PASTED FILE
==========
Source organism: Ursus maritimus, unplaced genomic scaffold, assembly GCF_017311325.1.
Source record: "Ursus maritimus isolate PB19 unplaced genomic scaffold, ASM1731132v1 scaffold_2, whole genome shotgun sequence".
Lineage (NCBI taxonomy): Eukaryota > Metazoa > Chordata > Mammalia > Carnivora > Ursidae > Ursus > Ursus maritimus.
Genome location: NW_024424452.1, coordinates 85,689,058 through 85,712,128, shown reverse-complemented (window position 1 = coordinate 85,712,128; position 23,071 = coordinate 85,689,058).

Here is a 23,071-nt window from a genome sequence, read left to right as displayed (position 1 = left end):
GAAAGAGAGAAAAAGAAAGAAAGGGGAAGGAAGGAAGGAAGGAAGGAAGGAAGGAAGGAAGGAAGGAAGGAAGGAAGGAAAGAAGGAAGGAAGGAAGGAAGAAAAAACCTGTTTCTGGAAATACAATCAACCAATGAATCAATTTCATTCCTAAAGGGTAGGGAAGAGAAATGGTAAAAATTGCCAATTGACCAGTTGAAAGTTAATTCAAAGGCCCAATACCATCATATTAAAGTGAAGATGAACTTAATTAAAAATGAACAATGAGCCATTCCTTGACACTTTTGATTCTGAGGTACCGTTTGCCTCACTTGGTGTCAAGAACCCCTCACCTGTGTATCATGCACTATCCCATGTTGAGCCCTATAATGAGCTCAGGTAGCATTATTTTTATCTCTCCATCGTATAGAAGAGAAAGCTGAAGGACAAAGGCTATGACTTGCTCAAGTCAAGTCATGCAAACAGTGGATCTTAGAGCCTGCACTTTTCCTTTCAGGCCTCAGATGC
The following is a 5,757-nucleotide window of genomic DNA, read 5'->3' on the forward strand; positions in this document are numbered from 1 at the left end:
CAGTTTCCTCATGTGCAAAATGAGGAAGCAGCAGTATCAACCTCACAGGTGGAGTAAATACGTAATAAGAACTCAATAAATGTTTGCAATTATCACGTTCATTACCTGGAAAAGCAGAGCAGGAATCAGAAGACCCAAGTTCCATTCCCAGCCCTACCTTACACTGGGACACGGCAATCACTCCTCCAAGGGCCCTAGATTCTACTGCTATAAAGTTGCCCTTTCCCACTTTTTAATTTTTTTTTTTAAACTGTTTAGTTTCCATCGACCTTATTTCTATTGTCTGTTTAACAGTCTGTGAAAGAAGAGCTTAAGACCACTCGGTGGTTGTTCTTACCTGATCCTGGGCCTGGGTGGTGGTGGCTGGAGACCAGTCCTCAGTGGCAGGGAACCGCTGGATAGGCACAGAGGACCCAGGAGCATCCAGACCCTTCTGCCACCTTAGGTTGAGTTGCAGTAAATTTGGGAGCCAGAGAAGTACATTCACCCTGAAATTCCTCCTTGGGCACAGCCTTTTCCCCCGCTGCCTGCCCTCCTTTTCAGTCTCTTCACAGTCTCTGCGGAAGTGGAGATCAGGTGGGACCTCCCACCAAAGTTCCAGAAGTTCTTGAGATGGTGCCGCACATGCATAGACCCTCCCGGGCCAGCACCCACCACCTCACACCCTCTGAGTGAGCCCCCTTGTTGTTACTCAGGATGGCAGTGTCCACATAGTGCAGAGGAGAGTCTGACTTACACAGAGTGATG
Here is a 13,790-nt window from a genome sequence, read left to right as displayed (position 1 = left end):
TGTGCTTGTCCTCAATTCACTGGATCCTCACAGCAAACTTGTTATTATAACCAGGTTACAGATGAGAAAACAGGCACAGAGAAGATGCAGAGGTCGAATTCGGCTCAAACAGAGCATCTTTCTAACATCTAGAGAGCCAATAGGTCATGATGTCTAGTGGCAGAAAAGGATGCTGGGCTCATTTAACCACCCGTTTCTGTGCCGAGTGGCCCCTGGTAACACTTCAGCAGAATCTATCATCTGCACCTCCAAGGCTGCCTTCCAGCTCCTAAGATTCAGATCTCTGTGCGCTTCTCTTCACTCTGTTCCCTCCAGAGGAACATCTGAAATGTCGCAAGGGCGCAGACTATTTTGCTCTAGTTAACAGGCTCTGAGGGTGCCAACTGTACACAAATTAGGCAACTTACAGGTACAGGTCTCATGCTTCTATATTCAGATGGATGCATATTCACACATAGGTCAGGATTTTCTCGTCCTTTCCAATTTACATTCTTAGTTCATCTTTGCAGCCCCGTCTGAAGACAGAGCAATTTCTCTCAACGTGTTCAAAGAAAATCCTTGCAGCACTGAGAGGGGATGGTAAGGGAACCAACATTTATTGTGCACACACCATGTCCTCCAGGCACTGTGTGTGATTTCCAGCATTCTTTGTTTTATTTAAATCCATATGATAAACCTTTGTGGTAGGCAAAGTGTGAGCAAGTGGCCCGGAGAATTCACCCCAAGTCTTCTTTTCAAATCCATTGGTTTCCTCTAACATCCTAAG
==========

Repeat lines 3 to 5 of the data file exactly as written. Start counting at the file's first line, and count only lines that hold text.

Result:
Lineage (NCBI taxonomy): Eukaryota > Metazoa > Chordata > Mammalia > Carnivora > Ursidae > Ursus > Ursus maritimus.
Genome location: NW_024424452.1, coordinates 85,689,058 through 85,712,128, shown reverse-complemented (window position 1 = coordinate 85,712,128; position 23,071 = coordinate 85,689,058).

Here is a 23,071-nt window from a genome sequence, read left to right as displayed (position 1 = left end):